Is it the best movie of all time? No, it’s not. I do think it’s a really interesting idea that would have worked well as a thirty-minute short film. The resulting product says the same thing over and over and the great moments get lost in the weeds. We’re sticking with Persona again.

You can watch The Nowhere Inn on YouTube ($6.99 at the time of this writing). You can recommend a movie to me for this series through email at readingatrecess @ or on Twitter @alexbad and I will watch it, no matter what. Try to pick something good.

Is Akira the Best Movie of All Time?

This is Best Movie of All Time, an eternal search for the greatest film ever. Read the full archives here.

The Criterion Collection numbers the movies that it releases, so it’s easy to find that the first animated film they released was number 700, Fantastic Mr. Fox. There are only five others and none of them are what you’d call “anime,” though that descriptor is losing meaning in a changing landscape. I saw Akira, which Criterion has released but does not consider part of the main numbered line, this weekend and it got me thinking about what we’re willing to honor.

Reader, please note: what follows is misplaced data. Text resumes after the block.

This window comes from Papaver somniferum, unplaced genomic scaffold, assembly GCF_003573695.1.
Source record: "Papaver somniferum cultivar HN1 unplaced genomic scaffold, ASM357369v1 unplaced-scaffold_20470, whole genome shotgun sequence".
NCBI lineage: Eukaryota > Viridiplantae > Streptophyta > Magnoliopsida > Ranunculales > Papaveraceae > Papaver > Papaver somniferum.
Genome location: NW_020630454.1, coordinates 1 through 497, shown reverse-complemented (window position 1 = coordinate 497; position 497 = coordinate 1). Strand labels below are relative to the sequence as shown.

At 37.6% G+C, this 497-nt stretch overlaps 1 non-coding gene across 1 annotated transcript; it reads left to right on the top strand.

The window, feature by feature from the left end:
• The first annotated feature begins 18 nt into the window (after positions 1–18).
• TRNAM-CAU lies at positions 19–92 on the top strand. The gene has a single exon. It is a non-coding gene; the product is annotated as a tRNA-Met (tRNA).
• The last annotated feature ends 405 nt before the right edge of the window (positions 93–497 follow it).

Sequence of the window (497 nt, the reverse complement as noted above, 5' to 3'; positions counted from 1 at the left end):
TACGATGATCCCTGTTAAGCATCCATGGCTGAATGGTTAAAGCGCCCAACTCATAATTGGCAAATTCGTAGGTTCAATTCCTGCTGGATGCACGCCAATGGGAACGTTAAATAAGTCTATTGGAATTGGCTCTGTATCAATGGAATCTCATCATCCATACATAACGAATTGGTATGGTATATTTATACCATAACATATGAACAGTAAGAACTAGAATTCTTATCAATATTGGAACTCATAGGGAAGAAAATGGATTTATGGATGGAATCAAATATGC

I saw Akira as part of a midnight showing at the Music Box Theater in Chicago. The place was nearly packed, even at midnight, for a movie that is now more than three decades old. I’ve seen it a half-dozen times and enjoyed this viewing, with a 4K print that I’m not sure necessarily adds that much to an animated movie but was a nice experience all the same. What struck me this time was how much it hits the same way every time, with a first half that draws me in and mesmerizes me and then loses me a little before a stunning climax.